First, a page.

Many children from ethnic minority backgrounds tend to not do as well as other members of the population when it comes to education. Similar to the working class issues as majority of ethnic minority groups are part of the working class they face a series of disadvantages in social conditions, such as poor housing conditions and higher rates of unemployment within their home, which can cause a disadvantage in the chances of success. (Macionis. J, Plummer.K, 2008) Ethnic minorities are also at a disadvantage in school as they often suffer from isolation or racism from other pupils or are even discriminated against from teachers. Although, all schools in Britain are now legally obliged to have an anti-racist policy and teachers are now trained in equality legislation, research in secondary schools has shown conflict between white teachers and African Caribbean pupils. Stereotypes of African Caribbean young males have caused teachers to have more positive expectations of other ethnic minority groups, more than others.
This explains the high level of black exclusions from schools and also explains why most permanent exclusions are down to disobedience of some sort, for example pupils refusing to conform to school rules or being verbally abusive to teachers. The Labelling of certain pupils can cause them to comply with what is expected of them, for example disruptive behaviour and therefore leads to major effects on achievement. Phoenix (2001) conducted numerous studies identifying racism in schools; some suggest teachers discriminate against black and South Asian students, treating them in stereotypical ways. (Holborn.M and Langley.P, 2002)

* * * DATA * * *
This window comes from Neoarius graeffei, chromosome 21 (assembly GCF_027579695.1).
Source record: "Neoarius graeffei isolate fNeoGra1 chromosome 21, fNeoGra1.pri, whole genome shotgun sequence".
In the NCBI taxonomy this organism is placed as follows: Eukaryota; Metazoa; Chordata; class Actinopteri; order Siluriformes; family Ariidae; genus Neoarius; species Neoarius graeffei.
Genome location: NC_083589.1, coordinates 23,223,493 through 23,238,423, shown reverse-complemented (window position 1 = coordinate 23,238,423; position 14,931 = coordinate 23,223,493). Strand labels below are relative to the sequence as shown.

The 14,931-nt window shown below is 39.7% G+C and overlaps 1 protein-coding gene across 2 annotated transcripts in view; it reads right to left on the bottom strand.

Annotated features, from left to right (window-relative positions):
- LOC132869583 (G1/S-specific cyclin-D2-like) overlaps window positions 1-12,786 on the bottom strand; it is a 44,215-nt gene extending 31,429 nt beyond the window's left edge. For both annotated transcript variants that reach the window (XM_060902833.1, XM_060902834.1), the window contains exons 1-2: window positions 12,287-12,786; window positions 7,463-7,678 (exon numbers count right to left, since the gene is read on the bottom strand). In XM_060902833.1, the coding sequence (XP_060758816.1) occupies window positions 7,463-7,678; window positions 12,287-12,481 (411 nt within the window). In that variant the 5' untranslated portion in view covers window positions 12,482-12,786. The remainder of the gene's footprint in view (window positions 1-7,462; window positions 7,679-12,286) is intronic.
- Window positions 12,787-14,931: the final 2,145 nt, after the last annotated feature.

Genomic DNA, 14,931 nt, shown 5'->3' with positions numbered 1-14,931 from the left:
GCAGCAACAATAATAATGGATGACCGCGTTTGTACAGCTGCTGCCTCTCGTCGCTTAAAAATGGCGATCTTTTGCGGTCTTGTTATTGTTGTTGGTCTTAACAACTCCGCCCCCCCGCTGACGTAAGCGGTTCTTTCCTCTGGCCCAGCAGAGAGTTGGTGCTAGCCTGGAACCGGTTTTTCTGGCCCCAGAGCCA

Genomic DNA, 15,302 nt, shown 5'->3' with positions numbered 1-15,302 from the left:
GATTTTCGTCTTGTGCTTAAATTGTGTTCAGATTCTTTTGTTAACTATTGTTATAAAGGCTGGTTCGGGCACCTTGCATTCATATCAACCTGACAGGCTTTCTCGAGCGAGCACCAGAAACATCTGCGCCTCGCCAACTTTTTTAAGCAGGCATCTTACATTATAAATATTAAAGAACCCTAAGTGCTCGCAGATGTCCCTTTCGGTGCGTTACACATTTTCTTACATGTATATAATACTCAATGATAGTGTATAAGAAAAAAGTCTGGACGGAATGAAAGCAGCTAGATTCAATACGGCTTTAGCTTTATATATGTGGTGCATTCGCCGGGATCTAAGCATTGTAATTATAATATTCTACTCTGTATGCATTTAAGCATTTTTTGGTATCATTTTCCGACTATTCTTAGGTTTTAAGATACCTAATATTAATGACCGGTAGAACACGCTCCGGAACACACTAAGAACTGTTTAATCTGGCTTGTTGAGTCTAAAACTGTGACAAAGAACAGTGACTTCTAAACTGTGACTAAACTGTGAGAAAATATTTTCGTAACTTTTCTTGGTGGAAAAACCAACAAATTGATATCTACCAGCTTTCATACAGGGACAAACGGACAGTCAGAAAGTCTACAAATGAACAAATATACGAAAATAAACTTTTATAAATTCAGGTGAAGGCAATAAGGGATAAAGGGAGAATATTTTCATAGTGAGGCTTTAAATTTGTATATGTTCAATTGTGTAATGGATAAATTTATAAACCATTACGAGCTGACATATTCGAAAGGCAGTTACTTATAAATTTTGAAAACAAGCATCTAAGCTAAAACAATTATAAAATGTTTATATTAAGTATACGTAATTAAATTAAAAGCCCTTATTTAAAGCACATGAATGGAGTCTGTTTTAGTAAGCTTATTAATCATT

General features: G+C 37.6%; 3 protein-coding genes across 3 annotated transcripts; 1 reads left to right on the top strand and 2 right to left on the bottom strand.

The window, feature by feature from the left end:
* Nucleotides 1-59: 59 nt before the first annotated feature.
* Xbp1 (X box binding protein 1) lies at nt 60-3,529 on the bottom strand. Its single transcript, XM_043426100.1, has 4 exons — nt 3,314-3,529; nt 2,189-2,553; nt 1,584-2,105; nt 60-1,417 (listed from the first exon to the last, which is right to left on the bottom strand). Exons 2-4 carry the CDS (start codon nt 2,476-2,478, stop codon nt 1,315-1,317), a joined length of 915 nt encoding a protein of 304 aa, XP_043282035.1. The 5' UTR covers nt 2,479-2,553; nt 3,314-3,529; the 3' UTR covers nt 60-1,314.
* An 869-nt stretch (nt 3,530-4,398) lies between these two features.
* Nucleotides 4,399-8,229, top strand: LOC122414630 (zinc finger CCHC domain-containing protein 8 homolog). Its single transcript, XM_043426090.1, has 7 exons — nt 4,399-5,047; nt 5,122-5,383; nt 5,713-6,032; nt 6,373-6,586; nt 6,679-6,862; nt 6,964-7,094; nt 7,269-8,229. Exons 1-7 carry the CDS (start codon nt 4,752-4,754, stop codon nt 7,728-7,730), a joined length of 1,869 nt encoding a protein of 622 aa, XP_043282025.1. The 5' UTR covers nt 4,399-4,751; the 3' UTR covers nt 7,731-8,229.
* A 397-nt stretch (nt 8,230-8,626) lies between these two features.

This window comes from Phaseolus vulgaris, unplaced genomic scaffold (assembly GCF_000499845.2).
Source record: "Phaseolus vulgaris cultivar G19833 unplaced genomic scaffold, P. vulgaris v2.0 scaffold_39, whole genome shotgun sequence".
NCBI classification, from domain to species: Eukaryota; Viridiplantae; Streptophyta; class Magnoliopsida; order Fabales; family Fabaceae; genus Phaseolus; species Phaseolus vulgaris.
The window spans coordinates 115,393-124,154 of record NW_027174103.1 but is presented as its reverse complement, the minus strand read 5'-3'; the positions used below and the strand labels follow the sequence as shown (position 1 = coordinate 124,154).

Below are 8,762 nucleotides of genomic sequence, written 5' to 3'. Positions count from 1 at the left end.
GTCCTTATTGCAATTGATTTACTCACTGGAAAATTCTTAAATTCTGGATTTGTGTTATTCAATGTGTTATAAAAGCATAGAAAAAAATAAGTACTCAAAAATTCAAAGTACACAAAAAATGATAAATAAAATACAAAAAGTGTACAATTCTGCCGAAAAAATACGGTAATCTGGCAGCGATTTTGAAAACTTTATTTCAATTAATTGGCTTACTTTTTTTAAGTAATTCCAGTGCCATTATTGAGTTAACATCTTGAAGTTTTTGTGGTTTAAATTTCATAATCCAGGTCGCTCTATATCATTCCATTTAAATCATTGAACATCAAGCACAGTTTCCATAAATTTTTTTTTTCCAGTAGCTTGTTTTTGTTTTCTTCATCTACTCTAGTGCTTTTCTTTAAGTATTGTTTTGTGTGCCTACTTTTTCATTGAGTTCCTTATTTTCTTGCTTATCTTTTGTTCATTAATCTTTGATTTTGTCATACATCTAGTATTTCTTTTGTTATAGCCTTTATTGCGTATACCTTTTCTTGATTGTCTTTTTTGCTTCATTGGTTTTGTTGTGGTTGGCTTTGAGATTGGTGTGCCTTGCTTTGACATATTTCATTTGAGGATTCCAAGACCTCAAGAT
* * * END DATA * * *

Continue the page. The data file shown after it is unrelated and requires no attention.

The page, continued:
Racism can cause ethnic minorities to feel in some ways rejected from society and therefore racism within schools can cause young people to feel rejected from school as well, which can lead to prevention of achievement as individuals are not able to work to their full potential as they are not happy and comfortable in the school environment. Not all sociologists agree with the inequalities of ethnic minorities in schools. Taylor (1981) argues that the emphasis on faults in the education system should be treated with some degree of caution. Teachers do not necessarily behave in ways that reflect negative stereotypes of ethnic minority groups according to Taylor and that many teachers consider ethnic equality within schools to be of a high level of importance. (Holborn.M and Langley.P, 2002)
There is enough evidence to link differential achievement with inequalities within Britain’s schools. Social class and ethnic inequalities effect the education and success of some pupils to some extent. Although, there have been developments and improvements on equality in society as a whole including educational institutions, there is still a long way to go before all individuals can be provided with equal opportunities of success. There are still clear class divisions within Britain’s schools as the working class are constantly at a disadvantage which prevents them from achieving to their full potential.
Ethnic minority groups have very similar issues that need to be addressed in order for equal opportunities to evolve. However, there have been drastic changes in gender equality in schools and females and males are now being treated equally within the classroom. These changes have occurred within the whole of society as traditional gender stereotypes have been broken. These changes have had positive results as females now strive to achieve success.
Browne, K., 2005. An introduction to sociology. 3rd ed. Cambridge: Polity Press Holborn, M., Langley, P., 2002. Sociology Themes and Perspectives. Fulham: Collins Macionis, J.J., Plummer, K., 2008. Sociology. 4th ed. Essex: Pearson Moore, S., Aiken, D., Chapman, S., 2006. Sociology A2. 2nd ed. Fulham: Collins
Girls and Education (online)
Assessed on 07/06/2012